Various antiretroviral drugs do not kill or cure the human immunodeficiency virus (HIV) but do prevent the replication of the virus. The combination of antiretroviral drugs is known as highly active antiretroviral therapy (HAART). Current drug therapies effectively suppress HIV-1 replication but do not inactivate the provirus that persists in latent reservoirs. Guide RNA (gRNA)-directed CRISPR/Cas9 system can be used for sequence-specific attacks on this proviral DNA. The biggest achievement might be the complete elimination of HIV from infected cells. A study revealed that the tail injection, in transgenic mice and rats having HIV-1 genome, of an adenoassociated virus (AAV) vector expressing a short version of the Cas9 endonuclease (saCas9) and the gRNAs resulted in the cleavage of integrated HIV-1 DNA and excision of a DNA fragment spanning between the LTR and Gag gene in the spleen, liver, heart, kidney, and circulating lymphocytes. HIV-1 has capacity to escape the attack on its genome from most of inhibitors. Thus, to achieve successful antiretroviral treatment, combinations of several antiviral therapies have been applied that are based on two important facts. The first is that multiple drugs lead to synergistic or additive inhibition, and the second is that the combinational therapy increases chances of drug resistance. The success that has been achieved with the help of the genetically engineered tool CRISPR is that dCas9 protein alone can efficiently silence viral gene expression in bacteria with sgRNA. All the reported investigations have indicated that CRISPR/Cas9 can be used as immune machinery into human cells in the form of novel antivirus tools.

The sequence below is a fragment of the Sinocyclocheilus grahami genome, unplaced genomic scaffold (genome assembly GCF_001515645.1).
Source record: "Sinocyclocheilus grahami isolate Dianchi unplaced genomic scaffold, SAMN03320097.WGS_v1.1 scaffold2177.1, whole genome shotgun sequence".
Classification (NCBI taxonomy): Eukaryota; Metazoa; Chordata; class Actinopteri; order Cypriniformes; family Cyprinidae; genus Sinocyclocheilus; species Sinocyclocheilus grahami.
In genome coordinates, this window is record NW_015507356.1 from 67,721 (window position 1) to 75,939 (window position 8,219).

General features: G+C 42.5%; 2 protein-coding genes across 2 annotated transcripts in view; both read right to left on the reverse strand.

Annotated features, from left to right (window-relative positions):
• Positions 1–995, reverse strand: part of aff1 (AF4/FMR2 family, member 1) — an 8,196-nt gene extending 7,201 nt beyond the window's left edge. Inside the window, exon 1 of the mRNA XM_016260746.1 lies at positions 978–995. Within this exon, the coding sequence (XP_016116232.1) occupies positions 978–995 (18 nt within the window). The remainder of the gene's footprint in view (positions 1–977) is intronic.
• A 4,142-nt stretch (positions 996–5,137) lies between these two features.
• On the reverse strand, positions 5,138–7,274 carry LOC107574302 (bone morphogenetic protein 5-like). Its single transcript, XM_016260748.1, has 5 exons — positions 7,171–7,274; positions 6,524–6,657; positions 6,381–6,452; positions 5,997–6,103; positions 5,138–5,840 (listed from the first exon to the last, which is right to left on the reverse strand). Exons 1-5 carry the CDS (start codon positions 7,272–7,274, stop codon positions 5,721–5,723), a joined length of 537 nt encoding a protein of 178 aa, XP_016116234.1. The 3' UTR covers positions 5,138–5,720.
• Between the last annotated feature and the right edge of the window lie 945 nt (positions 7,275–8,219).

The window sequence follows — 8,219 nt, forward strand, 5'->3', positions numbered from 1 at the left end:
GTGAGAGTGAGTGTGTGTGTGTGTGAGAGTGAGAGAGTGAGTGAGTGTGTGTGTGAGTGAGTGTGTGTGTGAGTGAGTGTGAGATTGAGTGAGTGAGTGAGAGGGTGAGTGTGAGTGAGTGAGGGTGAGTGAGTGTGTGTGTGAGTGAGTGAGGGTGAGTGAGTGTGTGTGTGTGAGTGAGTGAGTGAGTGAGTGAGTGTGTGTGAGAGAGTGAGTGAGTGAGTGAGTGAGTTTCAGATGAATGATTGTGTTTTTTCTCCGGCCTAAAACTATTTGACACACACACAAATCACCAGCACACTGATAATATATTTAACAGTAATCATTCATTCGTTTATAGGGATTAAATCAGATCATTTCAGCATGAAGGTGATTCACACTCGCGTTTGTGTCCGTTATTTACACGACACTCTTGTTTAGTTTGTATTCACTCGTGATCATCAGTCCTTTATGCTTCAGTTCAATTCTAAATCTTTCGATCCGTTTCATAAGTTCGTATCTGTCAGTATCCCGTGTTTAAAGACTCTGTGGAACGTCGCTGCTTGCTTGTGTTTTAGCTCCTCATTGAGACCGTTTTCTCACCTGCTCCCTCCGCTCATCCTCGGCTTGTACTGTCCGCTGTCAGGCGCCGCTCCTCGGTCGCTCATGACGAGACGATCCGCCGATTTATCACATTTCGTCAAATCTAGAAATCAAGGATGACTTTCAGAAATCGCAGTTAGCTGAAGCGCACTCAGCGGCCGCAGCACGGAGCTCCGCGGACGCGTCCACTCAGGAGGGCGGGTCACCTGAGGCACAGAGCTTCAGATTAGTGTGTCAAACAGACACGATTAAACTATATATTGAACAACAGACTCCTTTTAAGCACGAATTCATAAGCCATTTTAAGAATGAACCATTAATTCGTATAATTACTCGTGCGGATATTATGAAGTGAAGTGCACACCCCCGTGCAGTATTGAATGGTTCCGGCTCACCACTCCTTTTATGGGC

|Original language||English (US)|
|Number of pages||7|
|Journal||Critical Reviews in Eukaryotic Gene Expression|
|State||Published - 2020|
All Science Journal Classification (ASJC) codes
- Molecular Biology